Detecting Alzheimer’s disease early on is crucial, as behavioral intervention may help thwart the progression of this degenerative disease. As such, dementia research has reached a high point, with scientists discovering new avenues for determining one’s risk of the condition as well as methods for treatment. A new study has found one new approach to early detection: skin testing.
Exploring new methods for Alzheimer’s detection
The study was conducted by researchers at the University of San Luis Potosi in San Luis Potosi, Mexico. They collected skin biopsies from 20 participants diagnosed with Alzheimer’s disease, as well as 16 with Parkinson’s, another 17 with other forms of dementia and 12 without any cognitive conditions.
“People with Alzheimer’s have higher levels of certain altered proteins.”
The scientists then analyzed the biopsies to determine whether certain types of altered proteins (tau proteins) found in people with Alzheimer’s were present in the skin samples. The results revealed that people with Alzheimer’s as well as those with Parkinson’s had levels of such altered proteins seven times higher than patients with no cognitive condition.
“Until now, pathological confirmation was not possible without a brain biopsy, so these diseases often go unrecognized until after the disease has progressed,” study author Dr. Ildefonso Rodriguez-Leyva stated in an American Academy of Neurology press release. “We hypothesized that since skin has the same origin as brain tissue while in the embryo that they might also show the same abnormal proteins.”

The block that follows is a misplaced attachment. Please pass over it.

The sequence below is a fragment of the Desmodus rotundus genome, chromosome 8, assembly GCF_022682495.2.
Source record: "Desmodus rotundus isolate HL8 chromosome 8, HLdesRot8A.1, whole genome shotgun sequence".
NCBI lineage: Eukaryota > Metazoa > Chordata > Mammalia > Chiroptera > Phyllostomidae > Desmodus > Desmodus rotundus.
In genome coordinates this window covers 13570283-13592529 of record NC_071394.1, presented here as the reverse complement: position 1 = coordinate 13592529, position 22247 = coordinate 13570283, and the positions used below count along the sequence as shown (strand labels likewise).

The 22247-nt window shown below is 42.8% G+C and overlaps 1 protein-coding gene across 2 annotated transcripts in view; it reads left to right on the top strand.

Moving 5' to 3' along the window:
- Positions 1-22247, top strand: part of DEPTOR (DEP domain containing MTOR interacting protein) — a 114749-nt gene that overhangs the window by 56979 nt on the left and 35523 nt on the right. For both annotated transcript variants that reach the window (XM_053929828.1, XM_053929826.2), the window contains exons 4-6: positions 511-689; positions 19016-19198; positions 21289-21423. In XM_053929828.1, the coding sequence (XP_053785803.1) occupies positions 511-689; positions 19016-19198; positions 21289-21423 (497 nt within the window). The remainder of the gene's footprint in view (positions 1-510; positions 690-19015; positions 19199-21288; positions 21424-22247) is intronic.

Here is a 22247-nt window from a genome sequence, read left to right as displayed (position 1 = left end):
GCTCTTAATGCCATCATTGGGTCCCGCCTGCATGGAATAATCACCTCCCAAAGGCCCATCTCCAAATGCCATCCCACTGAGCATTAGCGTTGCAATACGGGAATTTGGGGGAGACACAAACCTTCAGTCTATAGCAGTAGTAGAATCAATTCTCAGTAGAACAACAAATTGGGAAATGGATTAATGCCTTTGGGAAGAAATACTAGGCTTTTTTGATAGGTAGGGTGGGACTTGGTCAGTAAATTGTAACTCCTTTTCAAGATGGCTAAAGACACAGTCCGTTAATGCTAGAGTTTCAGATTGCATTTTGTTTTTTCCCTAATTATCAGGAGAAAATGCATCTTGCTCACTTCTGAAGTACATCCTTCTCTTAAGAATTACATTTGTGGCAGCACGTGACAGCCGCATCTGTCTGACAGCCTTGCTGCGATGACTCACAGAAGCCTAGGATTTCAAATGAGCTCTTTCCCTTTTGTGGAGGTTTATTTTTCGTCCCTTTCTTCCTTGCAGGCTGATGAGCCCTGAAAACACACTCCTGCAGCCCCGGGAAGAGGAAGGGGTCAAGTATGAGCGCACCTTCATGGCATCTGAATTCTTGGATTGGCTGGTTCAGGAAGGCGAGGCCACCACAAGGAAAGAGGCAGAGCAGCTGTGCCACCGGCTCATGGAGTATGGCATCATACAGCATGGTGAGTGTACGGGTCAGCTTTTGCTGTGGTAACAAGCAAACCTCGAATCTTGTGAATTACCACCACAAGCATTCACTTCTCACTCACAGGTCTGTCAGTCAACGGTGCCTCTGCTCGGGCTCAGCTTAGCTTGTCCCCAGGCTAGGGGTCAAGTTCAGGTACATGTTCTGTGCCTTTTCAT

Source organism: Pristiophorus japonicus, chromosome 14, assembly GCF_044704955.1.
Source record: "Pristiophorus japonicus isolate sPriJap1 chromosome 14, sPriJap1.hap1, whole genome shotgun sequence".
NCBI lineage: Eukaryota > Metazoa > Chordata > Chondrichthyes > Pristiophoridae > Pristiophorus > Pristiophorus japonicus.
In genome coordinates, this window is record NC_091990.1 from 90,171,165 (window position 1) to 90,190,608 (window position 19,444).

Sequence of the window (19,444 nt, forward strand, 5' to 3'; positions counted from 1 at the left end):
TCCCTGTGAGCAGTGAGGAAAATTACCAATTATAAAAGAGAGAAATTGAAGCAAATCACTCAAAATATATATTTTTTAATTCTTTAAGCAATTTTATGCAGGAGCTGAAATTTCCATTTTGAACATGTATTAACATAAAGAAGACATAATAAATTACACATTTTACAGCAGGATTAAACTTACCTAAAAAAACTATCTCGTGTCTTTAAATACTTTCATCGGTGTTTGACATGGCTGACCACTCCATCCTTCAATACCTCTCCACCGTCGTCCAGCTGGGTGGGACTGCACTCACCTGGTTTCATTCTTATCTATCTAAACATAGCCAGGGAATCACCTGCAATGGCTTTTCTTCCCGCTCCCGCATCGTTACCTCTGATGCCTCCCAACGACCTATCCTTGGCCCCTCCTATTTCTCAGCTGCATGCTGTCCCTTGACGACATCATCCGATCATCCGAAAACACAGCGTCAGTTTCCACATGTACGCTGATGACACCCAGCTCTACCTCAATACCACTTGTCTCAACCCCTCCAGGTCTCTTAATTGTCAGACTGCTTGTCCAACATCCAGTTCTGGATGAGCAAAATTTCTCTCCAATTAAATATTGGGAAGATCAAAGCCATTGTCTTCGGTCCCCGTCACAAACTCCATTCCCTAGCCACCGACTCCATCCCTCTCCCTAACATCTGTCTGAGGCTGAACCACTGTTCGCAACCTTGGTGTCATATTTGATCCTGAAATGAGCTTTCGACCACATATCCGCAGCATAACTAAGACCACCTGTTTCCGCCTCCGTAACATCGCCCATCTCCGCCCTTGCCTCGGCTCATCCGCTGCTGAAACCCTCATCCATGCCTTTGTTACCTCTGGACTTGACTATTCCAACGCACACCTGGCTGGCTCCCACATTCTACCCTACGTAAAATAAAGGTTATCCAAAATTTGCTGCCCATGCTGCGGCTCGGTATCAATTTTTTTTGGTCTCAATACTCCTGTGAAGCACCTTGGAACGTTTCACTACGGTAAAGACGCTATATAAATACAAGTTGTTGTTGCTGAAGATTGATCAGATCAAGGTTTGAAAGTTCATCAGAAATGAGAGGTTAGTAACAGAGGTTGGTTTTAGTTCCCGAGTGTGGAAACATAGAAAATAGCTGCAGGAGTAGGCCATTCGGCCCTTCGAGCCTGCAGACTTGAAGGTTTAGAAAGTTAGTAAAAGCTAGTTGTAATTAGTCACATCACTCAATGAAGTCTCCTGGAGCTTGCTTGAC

As the study confirmed the researchers’ theory, the skin test serves as a possible future biomarker that would let doctors identify and diagnose Alzheimer’s earlier on and develop a treatment plan to slow or halt the progression of the disease before more irreversible cognitive decline occurs.
What does this mean for the future of Alzheimer’s detection?
While more exhaustive studies and testing are required, the findings may mean a revolutionary new way to detect dementia early on is in the near future. According to Rodriguez-Leyva, the study’s findings may lead to a less invasive and faster detection procedure, and it may open the door to detection of other cognitive conditions.
“More research is needed to confirm these results, but the findings are exciting because we could potentially begin to use skin biopsies from living patients to study and learn more about these diseases,” Rodriguez-Leyva said in the press release. “This also means tissue will be much more readily available for scientists to study. This procedure could be used to study not only Alzheimer’s and Parkinson’s, but also other neurodegenerative diseases.”
The study will be presented at the American Academy of Neurology 67th annual meeting, held in late April. The researchers will seek support for further investigation of the use of skin testing to detect Alzheimer’s, Parkinson’s and other forms of dementia.